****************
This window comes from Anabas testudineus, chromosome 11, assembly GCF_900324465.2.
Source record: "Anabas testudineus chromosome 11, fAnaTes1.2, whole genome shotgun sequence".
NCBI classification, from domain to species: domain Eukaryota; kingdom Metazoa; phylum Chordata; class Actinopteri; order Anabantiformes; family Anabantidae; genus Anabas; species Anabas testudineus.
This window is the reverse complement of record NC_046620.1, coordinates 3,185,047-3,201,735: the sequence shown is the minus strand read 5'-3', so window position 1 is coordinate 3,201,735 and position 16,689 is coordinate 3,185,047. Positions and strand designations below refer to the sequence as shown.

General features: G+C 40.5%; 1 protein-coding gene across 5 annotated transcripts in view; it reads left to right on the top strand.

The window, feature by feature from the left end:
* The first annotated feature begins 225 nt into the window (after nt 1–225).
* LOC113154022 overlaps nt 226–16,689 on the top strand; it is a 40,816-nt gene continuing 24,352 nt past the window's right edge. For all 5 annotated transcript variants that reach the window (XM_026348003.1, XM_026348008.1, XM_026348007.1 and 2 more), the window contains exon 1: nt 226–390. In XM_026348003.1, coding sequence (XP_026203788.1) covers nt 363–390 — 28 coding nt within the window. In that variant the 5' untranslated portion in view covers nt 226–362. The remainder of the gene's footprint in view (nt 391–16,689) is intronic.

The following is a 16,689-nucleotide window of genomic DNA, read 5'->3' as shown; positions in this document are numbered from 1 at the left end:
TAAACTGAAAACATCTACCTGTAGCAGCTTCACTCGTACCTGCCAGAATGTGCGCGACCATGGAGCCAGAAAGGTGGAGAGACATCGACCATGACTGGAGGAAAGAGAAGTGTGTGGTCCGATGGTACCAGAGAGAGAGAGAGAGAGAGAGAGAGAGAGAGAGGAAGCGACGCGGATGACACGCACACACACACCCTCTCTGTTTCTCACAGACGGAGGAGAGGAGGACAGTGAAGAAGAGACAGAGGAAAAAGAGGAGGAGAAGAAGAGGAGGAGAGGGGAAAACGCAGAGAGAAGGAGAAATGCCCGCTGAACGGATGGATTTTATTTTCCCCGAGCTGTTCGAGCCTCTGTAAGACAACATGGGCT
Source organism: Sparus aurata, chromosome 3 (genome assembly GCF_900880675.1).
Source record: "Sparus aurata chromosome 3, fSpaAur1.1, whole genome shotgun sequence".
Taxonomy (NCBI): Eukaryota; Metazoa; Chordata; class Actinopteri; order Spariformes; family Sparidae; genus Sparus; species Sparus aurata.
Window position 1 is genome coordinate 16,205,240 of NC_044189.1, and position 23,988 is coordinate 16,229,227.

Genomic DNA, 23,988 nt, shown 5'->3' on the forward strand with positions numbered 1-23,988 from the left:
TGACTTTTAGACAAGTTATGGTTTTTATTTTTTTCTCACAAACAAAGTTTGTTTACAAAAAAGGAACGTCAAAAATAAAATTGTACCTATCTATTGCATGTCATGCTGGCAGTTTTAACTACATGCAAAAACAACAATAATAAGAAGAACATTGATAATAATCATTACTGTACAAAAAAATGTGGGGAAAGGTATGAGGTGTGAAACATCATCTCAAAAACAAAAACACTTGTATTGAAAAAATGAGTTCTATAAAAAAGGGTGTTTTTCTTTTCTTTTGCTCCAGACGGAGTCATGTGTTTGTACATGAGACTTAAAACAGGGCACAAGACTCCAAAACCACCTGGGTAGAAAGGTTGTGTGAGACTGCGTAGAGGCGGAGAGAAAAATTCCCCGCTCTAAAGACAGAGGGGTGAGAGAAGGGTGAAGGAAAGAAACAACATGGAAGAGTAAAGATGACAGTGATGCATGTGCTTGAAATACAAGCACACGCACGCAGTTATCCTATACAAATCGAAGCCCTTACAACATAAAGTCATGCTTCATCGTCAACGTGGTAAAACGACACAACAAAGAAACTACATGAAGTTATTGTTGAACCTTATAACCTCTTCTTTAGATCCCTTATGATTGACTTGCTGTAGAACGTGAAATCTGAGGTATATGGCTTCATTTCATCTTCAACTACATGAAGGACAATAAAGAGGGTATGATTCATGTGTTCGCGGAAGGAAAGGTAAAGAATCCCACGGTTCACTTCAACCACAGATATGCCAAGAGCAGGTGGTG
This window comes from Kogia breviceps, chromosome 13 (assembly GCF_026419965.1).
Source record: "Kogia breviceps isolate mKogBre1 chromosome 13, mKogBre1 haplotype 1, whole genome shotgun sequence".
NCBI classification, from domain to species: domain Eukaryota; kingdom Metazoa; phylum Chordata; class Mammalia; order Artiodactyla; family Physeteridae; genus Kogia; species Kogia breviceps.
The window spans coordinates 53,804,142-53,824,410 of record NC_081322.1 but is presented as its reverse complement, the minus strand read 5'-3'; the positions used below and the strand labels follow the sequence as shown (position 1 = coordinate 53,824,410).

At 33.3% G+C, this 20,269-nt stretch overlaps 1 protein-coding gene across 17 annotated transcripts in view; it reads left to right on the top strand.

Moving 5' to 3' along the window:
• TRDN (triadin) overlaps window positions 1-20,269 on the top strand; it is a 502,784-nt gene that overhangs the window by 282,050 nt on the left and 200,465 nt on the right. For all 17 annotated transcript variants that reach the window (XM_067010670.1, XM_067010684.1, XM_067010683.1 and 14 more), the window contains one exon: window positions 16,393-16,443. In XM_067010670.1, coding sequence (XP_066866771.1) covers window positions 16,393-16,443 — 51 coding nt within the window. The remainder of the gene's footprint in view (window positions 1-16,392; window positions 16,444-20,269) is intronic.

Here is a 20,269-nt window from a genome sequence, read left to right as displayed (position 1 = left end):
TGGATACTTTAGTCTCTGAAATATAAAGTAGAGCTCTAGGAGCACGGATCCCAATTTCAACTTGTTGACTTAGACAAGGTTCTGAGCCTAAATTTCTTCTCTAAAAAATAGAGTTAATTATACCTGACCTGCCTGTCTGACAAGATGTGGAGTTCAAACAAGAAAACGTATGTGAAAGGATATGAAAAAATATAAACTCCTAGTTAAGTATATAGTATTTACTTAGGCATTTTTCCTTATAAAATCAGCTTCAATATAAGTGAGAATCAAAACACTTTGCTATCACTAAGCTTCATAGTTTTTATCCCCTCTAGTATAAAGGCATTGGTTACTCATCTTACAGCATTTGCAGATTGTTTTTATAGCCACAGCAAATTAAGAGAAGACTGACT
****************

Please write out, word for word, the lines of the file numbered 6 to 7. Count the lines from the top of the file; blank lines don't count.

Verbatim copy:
The window, feature by feature from the left end:
* The first annotated feature begins 225 nt into the window (after nt 1–225).